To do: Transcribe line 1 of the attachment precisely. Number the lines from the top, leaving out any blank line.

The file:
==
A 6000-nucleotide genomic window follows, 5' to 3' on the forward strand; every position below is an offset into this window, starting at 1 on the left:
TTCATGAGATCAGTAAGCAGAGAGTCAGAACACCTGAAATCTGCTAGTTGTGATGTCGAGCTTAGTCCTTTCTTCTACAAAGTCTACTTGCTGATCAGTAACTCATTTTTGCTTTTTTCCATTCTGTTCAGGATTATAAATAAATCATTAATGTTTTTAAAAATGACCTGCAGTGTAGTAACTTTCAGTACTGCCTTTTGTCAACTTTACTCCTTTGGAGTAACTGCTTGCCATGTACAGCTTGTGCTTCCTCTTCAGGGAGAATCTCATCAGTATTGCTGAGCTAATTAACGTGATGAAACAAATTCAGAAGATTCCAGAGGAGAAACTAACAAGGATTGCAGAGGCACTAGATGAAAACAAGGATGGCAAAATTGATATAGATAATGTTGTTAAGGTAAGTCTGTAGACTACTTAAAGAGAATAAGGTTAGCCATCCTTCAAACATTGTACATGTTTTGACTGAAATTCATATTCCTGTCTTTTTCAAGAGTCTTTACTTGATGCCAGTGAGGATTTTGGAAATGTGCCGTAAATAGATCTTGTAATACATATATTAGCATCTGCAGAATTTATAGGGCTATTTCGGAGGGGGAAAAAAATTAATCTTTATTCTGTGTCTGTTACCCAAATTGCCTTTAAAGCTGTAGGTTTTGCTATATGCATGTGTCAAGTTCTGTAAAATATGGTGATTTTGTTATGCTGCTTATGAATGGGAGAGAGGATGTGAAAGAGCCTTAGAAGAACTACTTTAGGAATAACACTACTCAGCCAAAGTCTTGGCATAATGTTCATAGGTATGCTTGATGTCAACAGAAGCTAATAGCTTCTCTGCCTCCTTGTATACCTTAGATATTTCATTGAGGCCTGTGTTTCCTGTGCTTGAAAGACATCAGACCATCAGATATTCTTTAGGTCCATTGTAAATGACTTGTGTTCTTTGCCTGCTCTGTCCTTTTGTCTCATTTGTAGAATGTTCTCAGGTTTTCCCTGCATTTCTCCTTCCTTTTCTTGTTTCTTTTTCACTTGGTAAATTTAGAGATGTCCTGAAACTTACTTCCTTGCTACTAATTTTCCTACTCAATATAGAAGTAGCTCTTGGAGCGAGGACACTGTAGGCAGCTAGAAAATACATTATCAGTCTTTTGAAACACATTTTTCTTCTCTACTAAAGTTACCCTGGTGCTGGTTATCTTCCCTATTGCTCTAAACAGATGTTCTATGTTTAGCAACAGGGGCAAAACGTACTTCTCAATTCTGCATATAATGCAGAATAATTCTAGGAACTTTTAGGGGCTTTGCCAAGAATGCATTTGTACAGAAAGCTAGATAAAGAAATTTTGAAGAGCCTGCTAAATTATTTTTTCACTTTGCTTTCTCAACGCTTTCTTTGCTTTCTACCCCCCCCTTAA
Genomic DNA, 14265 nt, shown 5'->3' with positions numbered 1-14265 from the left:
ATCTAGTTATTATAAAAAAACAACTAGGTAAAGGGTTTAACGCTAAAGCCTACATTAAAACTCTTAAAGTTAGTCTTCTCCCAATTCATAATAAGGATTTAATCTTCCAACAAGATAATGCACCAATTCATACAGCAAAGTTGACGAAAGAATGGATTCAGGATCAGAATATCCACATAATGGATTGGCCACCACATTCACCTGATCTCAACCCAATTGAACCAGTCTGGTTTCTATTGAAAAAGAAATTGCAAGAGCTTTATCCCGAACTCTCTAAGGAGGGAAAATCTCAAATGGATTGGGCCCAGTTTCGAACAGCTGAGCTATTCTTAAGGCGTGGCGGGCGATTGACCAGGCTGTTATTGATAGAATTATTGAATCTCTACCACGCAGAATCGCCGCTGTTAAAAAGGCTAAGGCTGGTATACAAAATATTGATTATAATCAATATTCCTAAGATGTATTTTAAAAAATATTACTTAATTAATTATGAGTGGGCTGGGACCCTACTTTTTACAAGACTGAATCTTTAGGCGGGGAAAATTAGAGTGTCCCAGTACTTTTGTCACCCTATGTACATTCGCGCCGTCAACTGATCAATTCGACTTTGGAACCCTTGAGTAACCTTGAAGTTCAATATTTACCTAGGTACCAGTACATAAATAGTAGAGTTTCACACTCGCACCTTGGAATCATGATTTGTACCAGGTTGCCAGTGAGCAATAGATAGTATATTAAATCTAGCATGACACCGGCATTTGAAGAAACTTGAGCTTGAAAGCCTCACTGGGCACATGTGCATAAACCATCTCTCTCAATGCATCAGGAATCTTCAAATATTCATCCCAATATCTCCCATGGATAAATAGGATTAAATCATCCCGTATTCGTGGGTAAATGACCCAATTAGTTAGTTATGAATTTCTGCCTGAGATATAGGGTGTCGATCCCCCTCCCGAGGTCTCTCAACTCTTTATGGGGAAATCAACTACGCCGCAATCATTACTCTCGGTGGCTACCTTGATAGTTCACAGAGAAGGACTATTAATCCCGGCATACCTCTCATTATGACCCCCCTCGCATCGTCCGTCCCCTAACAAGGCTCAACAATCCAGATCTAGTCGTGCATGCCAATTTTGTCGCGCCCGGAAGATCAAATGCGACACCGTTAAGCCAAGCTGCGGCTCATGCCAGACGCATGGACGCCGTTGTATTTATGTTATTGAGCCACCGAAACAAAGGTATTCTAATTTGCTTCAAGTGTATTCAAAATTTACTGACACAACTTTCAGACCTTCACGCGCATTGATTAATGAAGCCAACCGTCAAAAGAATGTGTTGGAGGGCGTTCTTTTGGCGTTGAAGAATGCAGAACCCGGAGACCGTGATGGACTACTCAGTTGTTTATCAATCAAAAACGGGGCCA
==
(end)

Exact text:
A 6000-nucleotide genomic window follows, 5' to 3' on the forward strand; every position below is an offset into this window, starting at 1 on the left: